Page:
Endocrine cancers are among the most rare. They range from the often treatable thyroid cancer to the often deadly adrenal cancer. At the University of Michigan Comprehensive Cancer Center the endocrine sub-specialists are leading the way in working towards making all endocrine cancers curable.
What started as a team of six physicians decades ago, has grown today to include more than 20 faculty - clinicians and scientists leading basic and translational research programs, participating in all phases of clinical trials to provide patients with adrenal cancer, neuroendocrine tumors (NETs) and thyroid cancer with cutting edge care. The multi-disciplinary Endocrine Oncology team is led by Gary D. Hammer, M.D., Ph.D., and includes endocrinologists, endocrine surgeons, oncologists, geneticists, radiologists, nuclear medicine specialists, pathologists, radiation oncologists, nurse practitioners and nurses.
Patients come to U-M from around the world for access to the latest treatment options, including many investigational therapies developed by our Endocrine Oncology faculty. For example, Ron Koenig, M.D., Ph.D., is evaluating a novel therapy for a unique genetic subset of thyroid cancer and Mark S. Cohen, M.D. is translating natural product compounds called withanolides into novel therapies for endocrine malignancies. Research from the Hammer lab led to a spin-off company, Atterocor, that is moving forward translational research on a potential new oral drug for adrenal cancer, ATR-101, that is currently being tested in a phase 1 trial at U-M and other centers. In addition to the ATR-101 trial, the Endocrine Oncology clinical research team, directed by Richard Auchus, M.D., Ph.D., offers five other clinical trials for adrenal and thyroid cancers.
Clinical studies focusing on the epidemiology, genetics and outcome are critical to finding effective treatment options for patients with these rare cancers. The U-M endocrine oncology program has demonstrated success in fostering collaborative efforts between institutional and international teams of investigators. This includes integral involvement in three collaborative endocrine cancer projects through The Cancer Genome Atlas, a program of the National Cancer Institute and the National Human Genome Research Institute that aims to characterize and analyze the genome of specific tumors. Because of these collaborations, TCGA agreed to include adrenal cancer, phenochromocytoma and thyroid cancer in their genomic platform.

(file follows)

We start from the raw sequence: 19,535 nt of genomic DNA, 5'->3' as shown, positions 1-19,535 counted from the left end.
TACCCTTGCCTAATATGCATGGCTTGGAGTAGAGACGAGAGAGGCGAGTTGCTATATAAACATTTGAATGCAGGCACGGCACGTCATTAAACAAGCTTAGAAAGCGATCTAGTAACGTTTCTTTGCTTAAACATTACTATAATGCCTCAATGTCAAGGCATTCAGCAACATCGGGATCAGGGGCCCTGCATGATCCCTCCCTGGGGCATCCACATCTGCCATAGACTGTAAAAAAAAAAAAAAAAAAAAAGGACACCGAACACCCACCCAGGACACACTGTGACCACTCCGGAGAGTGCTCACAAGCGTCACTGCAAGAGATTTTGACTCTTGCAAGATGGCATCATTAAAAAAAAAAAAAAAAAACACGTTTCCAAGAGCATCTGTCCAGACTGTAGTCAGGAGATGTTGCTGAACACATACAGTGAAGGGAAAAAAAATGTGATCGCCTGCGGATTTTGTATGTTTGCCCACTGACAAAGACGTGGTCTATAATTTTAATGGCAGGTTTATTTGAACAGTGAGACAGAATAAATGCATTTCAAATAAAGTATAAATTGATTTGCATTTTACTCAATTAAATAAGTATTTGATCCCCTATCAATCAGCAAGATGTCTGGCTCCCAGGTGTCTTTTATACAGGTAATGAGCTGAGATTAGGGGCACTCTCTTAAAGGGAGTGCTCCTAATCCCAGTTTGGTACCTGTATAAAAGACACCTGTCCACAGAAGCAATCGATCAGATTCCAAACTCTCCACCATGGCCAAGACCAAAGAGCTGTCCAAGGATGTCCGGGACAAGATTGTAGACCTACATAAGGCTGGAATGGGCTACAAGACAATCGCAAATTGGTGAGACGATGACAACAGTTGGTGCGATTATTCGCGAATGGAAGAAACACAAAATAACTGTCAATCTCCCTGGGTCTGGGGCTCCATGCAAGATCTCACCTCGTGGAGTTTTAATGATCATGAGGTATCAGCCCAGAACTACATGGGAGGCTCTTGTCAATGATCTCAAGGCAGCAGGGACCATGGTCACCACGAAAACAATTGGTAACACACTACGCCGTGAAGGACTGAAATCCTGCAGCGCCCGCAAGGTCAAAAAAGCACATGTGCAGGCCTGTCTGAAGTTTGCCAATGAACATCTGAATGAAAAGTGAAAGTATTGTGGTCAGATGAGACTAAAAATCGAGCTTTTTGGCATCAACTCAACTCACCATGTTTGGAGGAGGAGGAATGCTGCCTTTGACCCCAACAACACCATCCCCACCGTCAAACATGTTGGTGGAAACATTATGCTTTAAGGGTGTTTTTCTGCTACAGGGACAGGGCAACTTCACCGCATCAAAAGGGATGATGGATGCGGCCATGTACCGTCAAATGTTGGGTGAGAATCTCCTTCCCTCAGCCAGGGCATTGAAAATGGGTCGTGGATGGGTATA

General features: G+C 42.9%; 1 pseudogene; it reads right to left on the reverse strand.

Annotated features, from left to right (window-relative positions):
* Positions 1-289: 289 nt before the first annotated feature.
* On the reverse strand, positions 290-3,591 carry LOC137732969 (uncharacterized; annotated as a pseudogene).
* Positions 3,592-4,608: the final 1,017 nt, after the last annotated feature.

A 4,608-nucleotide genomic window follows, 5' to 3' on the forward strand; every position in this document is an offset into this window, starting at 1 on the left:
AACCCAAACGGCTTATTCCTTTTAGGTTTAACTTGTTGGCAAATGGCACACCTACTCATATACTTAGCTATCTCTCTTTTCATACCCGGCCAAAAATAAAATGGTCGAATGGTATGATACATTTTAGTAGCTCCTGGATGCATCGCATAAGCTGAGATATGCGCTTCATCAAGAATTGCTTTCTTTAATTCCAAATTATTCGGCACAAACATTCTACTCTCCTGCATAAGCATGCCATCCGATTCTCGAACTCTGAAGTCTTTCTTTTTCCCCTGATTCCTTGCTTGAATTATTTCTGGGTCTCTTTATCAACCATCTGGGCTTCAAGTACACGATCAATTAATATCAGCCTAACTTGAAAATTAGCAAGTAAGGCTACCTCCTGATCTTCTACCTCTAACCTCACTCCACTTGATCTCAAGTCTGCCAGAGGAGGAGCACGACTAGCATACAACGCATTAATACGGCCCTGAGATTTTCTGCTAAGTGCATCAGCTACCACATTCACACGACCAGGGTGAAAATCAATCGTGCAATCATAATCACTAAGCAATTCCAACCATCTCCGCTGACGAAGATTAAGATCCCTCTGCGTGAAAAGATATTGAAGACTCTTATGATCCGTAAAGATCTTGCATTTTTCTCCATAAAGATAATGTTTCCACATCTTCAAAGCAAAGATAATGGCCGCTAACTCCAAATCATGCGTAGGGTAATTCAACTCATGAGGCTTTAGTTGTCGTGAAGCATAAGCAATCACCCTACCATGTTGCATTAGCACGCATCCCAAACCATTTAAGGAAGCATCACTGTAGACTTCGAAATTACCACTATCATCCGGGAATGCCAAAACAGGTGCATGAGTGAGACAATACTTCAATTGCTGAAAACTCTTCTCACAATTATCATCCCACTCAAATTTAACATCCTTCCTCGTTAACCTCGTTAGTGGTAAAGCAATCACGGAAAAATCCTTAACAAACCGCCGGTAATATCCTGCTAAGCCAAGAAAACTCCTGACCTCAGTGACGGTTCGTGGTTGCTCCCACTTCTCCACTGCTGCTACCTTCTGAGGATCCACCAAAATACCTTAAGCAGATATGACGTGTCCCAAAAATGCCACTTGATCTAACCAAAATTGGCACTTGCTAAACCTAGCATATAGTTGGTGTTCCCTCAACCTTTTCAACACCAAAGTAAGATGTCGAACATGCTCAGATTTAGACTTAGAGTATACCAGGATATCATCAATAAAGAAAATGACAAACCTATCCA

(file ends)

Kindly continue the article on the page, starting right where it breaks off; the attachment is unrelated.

A recent comprehensive analysis of thyroid cancer from the TCGA identified markers of aggressive tumors, which could allow for better targeting of appropriate treatments to individual patients. The researchers, led by U-M pathologist Tom Giordano, M.D., Ph.D., suggest reclassifying thyroid cancer based on genetic markers, which could move the disease into a position to benefit more from precision medicine. The adrenal cancer project, under the leadership of Giordano and Hammer, is nearing completion.
“As we learn more about genetics and genomics of endocrine cancers, we have an opportunity to incorporate targeted therapies to attack these mutations, as evidenced by the recent availability of novel targeted therapies for thyroid cancer and the NETs,” says Hammer. “Results from Phase 1, 2 and 3 studies are forthcoming which we hope will continue to expand and refine treatment regimens that enhance quality and prolong the life of unique genetic subsets of our patients.”
For more about the Endocrine Oncology Program, visit mcancer.org/endocrine-cancer or call M-LINE at 800-962-3555 for a consult or referral with one of the endocrine oncology specialists.